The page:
Random Media awesomely brings us back to the '80s with the recent DVD and VOD releases of the tubulalry titled '60s-style scifi horror musical "Bang Bang Baby." This film has wonderful elements of the 1988 comedy "Earth Girls are Easy" and similar fare from that era, which takes separate inspiration from the beach party style musicals and low-budget horror films of the early '60s.
The colors not being so bright as in the films from the '60s and '80s, the light-hearted element being largely subdued, and the story line being edgier add a modern vibe to "Baby." This update continues with an "American Ingenue" having a central role and with lead character Stepphy fairly quickly losing her innocence on multiple levels. The most memorable line in the movie is this young woman, who is a mechanic, stating that she is the local service station.
The following YouTube clip of the "Baby" trailer nicely shows the style and plot of the film.
Jane Levy of the ABC sitcom "Suburgatory" stars as the aforementioned small-town Canadian girl Stepphy, who is poised to achieve her dream of musical stardom when the chaos that is set to ensue commences. The unexpected arrival of dreamy teen idol Bobby Shore, played by Justin Chatwin, sets that stage (pun intended) to get the personal and professional lives of Stepphy back on track. The pair performing the titular song in an all-singing/all-dancing segment is a highlight of this relationship (and the film). The numerous other musical numbers seem equally straight out of the early '60s.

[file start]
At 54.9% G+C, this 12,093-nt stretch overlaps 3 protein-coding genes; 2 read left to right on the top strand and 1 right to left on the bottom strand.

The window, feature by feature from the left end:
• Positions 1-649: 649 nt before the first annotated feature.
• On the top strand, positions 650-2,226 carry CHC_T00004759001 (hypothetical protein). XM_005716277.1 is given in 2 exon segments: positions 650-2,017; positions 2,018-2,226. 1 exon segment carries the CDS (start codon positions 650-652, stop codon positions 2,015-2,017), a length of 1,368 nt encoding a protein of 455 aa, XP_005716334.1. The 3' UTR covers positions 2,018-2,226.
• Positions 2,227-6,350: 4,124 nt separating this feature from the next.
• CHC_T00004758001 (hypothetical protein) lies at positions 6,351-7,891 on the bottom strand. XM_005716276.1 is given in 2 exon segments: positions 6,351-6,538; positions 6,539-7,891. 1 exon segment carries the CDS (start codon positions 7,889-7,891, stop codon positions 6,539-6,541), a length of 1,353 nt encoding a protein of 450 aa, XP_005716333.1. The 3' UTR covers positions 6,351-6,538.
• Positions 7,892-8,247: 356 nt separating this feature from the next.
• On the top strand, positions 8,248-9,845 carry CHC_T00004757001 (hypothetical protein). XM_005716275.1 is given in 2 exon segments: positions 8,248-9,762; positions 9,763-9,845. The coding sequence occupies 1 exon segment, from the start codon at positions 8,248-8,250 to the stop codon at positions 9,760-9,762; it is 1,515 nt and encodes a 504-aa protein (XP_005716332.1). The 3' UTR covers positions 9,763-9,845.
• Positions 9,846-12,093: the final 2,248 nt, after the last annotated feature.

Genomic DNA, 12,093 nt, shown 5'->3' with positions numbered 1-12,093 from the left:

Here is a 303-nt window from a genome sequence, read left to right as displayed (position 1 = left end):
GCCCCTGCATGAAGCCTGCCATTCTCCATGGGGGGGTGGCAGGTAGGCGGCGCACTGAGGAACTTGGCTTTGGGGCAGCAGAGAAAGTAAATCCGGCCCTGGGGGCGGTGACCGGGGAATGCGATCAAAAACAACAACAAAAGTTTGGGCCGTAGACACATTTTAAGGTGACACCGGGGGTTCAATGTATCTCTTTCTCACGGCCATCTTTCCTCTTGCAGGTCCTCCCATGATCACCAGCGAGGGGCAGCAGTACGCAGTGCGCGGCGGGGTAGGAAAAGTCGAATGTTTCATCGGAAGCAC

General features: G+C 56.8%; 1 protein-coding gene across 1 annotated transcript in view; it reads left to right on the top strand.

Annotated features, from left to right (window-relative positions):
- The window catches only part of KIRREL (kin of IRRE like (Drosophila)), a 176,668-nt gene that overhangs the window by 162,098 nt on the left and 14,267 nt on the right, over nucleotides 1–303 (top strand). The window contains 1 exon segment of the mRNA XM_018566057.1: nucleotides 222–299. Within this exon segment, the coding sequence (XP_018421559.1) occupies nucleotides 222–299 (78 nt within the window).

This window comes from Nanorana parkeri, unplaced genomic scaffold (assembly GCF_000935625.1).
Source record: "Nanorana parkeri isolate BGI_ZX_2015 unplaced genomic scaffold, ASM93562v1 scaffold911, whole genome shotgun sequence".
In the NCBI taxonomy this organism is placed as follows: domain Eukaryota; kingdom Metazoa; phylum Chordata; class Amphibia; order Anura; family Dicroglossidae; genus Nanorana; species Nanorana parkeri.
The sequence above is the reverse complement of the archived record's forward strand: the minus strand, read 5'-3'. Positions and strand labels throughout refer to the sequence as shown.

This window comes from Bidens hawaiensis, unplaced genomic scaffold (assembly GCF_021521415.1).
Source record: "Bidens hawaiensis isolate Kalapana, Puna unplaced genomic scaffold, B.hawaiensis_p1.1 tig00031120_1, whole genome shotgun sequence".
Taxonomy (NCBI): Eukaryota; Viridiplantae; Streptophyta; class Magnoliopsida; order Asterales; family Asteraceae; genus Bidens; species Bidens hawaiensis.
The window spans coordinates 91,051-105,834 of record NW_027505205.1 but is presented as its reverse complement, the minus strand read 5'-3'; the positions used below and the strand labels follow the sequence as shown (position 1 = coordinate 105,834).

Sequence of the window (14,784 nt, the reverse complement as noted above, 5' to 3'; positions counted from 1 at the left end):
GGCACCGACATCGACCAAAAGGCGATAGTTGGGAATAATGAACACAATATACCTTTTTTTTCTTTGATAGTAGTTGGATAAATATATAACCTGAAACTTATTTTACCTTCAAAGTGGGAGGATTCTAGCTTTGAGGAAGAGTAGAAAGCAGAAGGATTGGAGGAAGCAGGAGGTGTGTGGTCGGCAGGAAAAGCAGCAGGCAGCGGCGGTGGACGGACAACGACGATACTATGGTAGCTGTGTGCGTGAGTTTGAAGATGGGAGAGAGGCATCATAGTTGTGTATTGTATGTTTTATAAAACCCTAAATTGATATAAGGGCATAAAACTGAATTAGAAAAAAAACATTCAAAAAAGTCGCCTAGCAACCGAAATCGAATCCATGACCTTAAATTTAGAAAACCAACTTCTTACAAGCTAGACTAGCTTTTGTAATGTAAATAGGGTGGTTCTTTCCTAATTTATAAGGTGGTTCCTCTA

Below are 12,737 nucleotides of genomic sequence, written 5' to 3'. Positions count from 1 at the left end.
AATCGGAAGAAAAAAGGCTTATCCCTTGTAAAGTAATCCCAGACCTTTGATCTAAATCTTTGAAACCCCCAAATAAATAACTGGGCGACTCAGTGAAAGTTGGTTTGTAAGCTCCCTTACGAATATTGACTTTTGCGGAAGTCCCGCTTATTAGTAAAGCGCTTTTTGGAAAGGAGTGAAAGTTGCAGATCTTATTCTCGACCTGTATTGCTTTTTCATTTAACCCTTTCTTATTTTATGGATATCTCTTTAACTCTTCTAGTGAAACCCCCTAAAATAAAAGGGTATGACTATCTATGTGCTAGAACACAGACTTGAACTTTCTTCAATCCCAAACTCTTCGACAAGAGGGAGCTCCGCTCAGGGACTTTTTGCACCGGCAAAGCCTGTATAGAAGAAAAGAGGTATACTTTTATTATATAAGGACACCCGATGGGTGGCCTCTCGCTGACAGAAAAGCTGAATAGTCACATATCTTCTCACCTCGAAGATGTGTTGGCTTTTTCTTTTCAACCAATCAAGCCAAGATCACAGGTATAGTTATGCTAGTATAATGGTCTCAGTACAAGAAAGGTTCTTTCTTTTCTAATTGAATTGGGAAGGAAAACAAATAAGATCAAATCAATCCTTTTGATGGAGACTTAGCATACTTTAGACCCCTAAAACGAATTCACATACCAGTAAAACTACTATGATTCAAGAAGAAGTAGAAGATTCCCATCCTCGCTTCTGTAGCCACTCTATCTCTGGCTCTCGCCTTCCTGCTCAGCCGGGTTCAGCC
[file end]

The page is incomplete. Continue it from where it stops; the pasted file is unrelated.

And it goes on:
The sci-fi horror style wrinkle is a mysterious purple fog from the local chemical factory causing spontaneous human mutations. On top of that creepy factory manager is becoming increasingly aggressive in pursuing Stepphy. The equally creepy old farmer contributes a nice element of "Scooby-Doo" to the mix.
Relative ingenue writer/director Jeffrey St. Jules decently pulls off all of this but possibly bites off more than he can masticate. As mentioned above, the energy level (and the suspense) are at a lower than expected level. Further, camp casting would have been nice.
The acting, the humor, and the story itself earn the B- grade that seems to be the mark for most films these days. This is not bad for what arguably is intended as a D movie.
Anyone with questions or comments regarding "Baby" is welcome to email me. You can also connect on Twitter via @tvdvdguy.